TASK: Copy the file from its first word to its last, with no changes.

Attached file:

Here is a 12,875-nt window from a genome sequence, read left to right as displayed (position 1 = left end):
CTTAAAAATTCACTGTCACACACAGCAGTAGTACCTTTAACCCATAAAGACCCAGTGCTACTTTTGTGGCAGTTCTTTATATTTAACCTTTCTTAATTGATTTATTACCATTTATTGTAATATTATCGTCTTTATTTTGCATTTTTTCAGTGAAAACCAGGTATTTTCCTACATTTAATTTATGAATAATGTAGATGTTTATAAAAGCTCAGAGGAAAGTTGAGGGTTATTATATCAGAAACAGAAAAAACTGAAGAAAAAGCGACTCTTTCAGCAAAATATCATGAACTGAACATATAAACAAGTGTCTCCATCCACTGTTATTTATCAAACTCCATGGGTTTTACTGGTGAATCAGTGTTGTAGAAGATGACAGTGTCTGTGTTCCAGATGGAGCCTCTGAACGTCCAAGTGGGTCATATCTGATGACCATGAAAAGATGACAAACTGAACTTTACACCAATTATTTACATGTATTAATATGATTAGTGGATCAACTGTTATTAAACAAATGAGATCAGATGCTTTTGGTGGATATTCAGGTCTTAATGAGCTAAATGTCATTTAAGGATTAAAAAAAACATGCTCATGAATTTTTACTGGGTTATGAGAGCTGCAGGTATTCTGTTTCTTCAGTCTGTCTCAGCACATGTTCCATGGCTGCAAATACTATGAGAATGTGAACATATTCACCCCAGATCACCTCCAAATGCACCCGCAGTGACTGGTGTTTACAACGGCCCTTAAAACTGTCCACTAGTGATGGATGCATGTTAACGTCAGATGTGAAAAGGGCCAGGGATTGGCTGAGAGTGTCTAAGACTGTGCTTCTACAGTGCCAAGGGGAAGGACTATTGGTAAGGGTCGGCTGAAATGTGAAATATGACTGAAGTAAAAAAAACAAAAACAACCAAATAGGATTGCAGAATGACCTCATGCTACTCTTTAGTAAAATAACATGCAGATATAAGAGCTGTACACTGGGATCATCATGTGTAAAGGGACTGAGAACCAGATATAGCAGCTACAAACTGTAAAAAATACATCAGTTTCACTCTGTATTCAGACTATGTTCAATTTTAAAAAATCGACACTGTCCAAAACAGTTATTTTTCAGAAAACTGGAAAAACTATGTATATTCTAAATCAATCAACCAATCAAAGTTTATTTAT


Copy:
Here is a 12,875-nt window from a genome sequence, read left to right as displayed (position 1 = left end):
CTTAAAAATTCACTGTCACACACAGCAGTAGTACCTTTAACCCATAAAGACCCAGTGCTACTTTTGTGGCAGTTCTTTATATTTAACCTTTCTTAATTGATTTATTACCATTTATTGTAATATTATCGTCTTTATTTTGCATTTTTTCAGTGAAAACCAGGTATTTTCCTACATTTAATTTATGAATAATGTAGATGTTTATAAAAGCTCAGAGGAAAGTTGAGGGTTATTATATCAGAAACAGAAAAAACTGAAGAAAAAGCGACTCTTTCAGCAAAATATCATGAACTGAACATATAAACAAGTGTCTCCATCCACTGTTATTTATCAAACTCCATGGGTTTTACTGGTGAATCAGTGTTGTAGAAGATGACAGTGTCTGTGTTCCAGATGGAGCCTCTGAACGTCCAAGTGGGTCATATCTGATGACCATGAAAAGATGACAAACTGAACTTTACACCAATTATTTACATGTATTAATATGATTAGTGGATCAACTGTTATTAAACAAATGAGATCAGATGCTTTTGGTGGATATTCAGGTCTTAATGAGCTAAATGTCATTTAAGGATTAAAAAAAACATGCTCATGAATTTTTACTGGGTTATGAGAGCTGCAGGTATTCTGTTTCTTCAGTCTGTCTCAGCACATGTTCCATGGCTGCAAATACTATGAGAATGTGAACATATTCACCCCAGATCACCTCCAAATGCACCCGCAGTGACTGGTGTTTACAACGGCCCTTAAAACTGTCCACTAGTGATGGATGCATGTTAACGTCAGATGTGAAAAGGGCCAGGGATTGGCTGAGAGTGTCTAAGACTGTGCTTCTACAGTGCCAAGGGGAAGGACTATTGGTAAGGGTCGGCTGAAATGTGAAATATGACTGAAGTAAAAAAAACAAAAACAACCAAATAGGATTGCAGAATGACCTCATGCTACTCTTTAGTAAAATAACATGCAGATATAAGAGCTGTACACTGGGATCATCATGTGTAAAGGGACTGAGAACCAGATATAGCAGCTACAAACTGTAAAAAATACATCAGTTTCACTCTGTATTCAGACTATGTTCAATTTTAAAAAATCGACACTGTCCAAAACAGTTATTTTTCAGAAAACTGGAAAAACTATGTATATTCTAAATCAATCAACCAATCAAAGTTTATTTAT